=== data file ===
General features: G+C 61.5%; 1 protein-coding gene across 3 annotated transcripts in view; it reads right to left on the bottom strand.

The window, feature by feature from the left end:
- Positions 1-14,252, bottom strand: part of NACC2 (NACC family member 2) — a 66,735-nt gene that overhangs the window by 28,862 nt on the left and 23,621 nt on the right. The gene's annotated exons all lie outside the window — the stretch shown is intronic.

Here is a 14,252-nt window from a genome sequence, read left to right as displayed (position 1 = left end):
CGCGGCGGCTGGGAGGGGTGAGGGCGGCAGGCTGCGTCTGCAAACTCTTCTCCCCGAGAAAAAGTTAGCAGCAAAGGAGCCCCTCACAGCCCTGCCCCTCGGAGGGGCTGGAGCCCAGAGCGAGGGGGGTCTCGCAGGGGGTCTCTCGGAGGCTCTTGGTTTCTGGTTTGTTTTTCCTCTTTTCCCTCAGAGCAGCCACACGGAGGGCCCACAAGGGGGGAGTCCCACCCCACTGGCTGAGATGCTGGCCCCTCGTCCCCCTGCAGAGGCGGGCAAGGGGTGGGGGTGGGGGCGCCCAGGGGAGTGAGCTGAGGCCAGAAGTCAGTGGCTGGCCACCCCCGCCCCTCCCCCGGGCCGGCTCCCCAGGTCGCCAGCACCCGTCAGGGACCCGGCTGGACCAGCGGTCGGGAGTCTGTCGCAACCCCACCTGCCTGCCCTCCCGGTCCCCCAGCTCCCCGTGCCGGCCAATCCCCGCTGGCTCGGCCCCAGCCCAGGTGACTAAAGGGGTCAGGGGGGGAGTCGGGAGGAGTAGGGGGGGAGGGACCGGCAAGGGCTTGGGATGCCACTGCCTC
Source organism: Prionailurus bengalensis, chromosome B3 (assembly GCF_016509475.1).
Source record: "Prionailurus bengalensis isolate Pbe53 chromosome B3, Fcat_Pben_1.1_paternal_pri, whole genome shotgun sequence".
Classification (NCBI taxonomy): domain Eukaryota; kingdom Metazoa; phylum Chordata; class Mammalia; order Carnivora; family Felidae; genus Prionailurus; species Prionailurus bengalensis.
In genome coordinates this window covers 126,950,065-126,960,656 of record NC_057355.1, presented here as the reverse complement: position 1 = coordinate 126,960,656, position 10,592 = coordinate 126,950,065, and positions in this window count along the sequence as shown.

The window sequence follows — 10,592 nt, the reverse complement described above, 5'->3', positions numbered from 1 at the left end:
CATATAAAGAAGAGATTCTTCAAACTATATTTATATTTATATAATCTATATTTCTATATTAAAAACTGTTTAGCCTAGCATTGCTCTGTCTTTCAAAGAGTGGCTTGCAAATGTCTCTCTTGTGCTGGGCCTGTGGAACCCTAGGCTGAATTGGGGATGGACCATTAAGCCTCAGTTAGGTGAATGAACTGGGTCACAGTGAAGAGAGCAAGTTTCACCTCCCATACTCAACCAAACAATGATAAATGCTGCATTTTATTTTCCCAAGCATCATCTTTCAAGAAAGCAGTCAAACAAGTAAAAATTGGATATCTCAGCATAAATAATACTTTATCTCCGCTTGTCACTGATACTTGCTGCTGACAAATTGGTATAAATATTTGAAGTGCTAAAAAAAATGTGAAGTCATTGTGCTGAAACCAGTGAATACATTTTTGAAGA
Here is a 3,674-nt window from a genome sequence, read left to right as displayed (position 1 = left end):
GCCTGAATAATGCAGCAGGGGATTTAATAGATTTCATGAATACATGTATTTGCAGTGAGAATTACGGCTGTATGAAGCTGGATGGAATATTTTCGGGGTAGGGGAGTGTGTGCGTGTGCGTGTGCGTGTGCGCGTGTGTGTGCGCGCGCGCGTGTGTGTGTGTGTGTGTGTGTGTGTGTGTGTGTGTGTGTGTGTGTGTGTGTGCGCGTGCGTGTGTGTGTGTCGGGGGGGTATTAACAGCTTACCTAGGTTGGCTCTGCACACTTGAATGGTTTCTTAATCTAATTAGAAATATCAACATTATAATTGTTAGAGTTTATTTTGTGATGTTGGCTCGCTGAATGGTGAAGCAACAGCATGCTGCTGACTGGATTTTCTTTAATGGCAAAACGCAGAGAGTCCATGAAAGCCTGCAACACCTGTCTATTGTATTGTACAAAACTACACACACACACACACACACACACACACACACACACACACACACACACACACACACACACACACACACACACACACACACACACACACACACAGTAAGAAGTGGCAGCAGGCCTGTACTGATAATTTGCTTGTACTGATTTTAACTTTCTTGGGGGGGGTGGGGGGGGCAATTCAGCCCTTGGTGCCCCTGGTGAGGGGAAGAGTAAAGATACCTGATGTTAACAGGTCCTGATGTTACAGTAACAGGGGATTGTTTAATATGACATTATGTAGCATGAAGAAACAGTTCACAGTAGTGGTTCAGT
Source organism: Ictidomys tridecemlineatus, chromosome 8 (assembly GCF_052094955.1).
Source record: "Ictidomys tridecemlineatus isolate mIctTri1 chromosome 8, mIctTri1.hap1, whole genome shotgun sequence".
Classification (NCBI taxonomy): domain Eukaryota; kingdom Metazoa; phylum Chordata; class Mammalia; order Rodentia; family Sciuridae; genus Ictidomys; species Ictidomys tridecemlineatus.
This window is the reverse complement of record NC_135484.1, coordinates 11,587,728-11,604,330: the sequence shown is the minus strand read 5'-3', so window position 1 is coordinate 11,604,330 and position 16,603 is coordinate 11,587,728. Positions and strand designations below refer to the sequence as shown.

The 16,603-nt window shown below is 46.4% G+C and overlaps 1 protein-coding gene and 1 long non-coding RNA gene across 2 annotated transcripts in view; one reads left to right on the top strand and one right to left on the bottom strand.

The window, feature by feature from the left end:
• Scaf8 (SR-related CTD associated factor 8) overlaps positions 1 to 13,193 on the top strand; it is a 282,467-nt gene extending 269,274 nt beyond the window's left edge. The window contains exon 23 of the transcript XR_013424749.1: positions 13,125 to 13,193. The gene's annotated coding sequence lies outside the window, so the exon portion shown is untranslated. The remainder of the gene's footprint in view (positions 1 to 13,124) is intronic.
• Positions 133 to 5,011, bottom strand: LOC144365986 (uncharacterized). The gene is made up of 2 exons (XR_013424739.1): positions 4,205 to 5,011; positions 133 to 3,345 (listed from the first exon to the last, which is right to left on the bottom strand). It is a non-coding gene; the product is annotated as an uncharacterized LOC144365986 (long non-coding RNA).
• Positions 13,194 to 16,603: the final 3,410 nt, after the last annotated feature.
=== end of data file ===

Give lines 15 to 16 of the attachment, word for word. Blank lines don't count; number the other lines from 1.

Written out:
Source record: "Ictidomys tridecemlineatus isolate mIctTri1 chromosome 8, mIctTri1.hap1, whole genome shotgun sequence".
Classification (NCBI taxonomy): domain Eukaryota; kingdom Metazoa; phylum Chordata; class Mammalia; order Rodentia; family Sciuridae; genus Ictidomys; species Ictidomys tridecemlineatus.